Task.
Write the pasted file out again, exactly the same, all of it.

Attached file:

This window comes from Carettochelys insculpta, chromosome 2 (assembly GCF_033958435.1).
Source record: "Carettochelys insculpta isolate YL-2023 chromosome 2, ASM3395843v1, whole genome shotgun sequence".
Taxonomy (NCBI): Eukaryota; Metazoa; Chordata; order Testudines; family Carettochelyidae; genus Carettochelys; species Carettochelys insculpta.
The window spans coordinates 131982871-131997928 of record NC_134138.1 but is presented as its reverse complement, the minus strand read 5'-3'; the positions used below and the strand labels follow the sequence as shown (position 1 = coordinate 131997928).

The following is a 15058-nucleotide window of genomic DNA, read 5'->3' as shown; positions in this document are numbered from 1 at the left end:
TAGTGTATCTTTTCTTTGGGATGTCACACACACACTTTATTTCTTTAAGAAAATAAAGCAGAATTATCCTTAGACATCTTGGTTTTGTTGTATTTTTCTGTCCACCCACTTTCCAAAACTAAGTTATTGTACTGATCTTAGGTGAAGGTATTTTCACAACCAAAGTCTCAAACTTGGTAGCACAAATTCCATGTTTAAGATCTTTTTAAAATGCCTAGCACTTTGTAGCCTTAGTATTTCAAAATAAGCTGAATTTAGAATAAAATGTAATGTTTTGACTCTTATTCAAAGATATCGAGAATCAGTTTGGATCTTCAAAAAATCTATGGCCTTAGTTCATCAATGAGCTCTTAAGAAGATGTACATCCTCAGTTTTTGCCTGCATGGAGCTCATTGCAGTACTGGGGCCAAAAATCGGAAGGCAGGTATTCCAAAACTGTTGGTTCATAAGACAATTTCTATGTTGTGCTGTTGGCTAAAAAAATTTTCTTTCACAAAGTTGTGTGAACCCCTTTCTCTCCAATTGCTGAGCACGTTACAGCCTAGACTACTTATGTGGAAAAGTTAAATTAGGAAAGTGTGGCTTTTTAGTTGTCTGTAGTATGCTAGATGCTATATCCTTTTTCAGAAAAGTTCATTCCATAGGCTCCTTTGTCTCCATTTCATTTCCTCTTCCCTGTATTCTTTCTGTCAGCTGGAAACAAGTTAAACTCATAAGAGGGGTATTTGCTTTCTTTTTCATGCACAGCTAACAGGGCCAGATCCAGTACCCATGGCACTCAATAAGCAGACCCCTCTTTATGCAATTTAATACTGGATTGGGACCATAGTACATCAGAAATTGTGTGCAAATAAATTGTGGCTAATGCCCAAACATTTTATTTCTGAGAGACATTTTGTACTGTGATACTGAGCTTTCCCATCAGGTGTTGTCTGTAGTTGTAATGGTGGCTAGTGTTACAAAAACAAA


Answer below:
This window comes from Carettochelys insculpta, chromosome 2 (assembly GCF_033958435.1).
Source record: "Carettochelys insculpta isolate YL-2023 chromosome 2, ASM3395843v1, whole genome shotgun sequence".
Taxonomy (NCBI): Eukaryota; Metazoa; Chordata; order Testudines; family Carettochelyidae; genus Carettochelys; species Carettochelys insculpta.
The window spans coordinates 131982871-131997928 of record NC_134138.1 but is presented as its reverse complement, the minus strand read 5'-3'; the positions used below and the strand labels follow the sequence as shown (position 1 = coordinate 131997928).

The following is a 15058-nucleotide window of genomic DNA, read 5'->3' as shown; positions in this document are numbered from 1 at the left end:
TAGTGTATCTTTTCTTTGGGATGTCACACACACACTTTATTTCTTTAAGAAAATAAAGCAGAATTATCCTTAGACATCTTGGTTTTGTTGTATTTTTCTGTCCACCCACTTTCCAAAACTAAGTTATTGTACTGATCTTAGGTGAAGGTATTTTCACAACCAAAGTCTCAAACTTGGTAGCACAAATTCCATGTTTAAGATCTTTTTAAAATGCCTAGCACTTTGTAGCCTTAGTATTTCAAAATAAGCTGAATTTAGAATAAAATGTAATGTTTTGACTCTTATTCAAAGATATCGAGAATCAGTTTGGATCTTCAAAAAATCTATGGCCTTAGTTCATCAATGAGCTCTTAAGAAGATGTACATCCTCAGTTTTTGCCTGCATGGAGCTCATTGCAGTACTGGGGCCAAAAATCGGAAGGCAGGTATTCCAAAACTGTTGGTTCATAAGACAATTTCTATGTTGTGCTGTTGGCTAAAAAAATTTTCTTTCACAAAGTTGTGTGAACCCCTTTCTCTCCAATTGCTGAGCACGTTACAGCCTAGACTACTTATGTGGAAAAGTTAAATTAGGAAAGTGTGGCTTTTTAGTTGTCTGTAGTATGCTAGATGCTATATCCTTTTTCAGAAAAGTTCATTCCATAGGCTCCTTTGTCTCCATTTCATTTCCTCTTCCCTGTATTCTTTCTGTCAGCTGGAAACAAGTTAAACTCATAAGAGGGGTATTTGCTTTCTTTTTCATGCACAGCTAACAGGGCCAGATCCAGTACCCATGGCACTCAATAAGCAGACCCCTCTTTATGCAATTTAATACTGGATTGGGACCATAGTACATCAGAAATTGTGTGCAAATAAATTGTGGCTAATGCCCAAACATTTTATTTCTGAGAGACATTTTGTACTGTGATACTGAGCTTTCCCATCAGGTGTTGTCTGTAGTTGTAATGGTGGCTAGTGTTACAAAAACAAA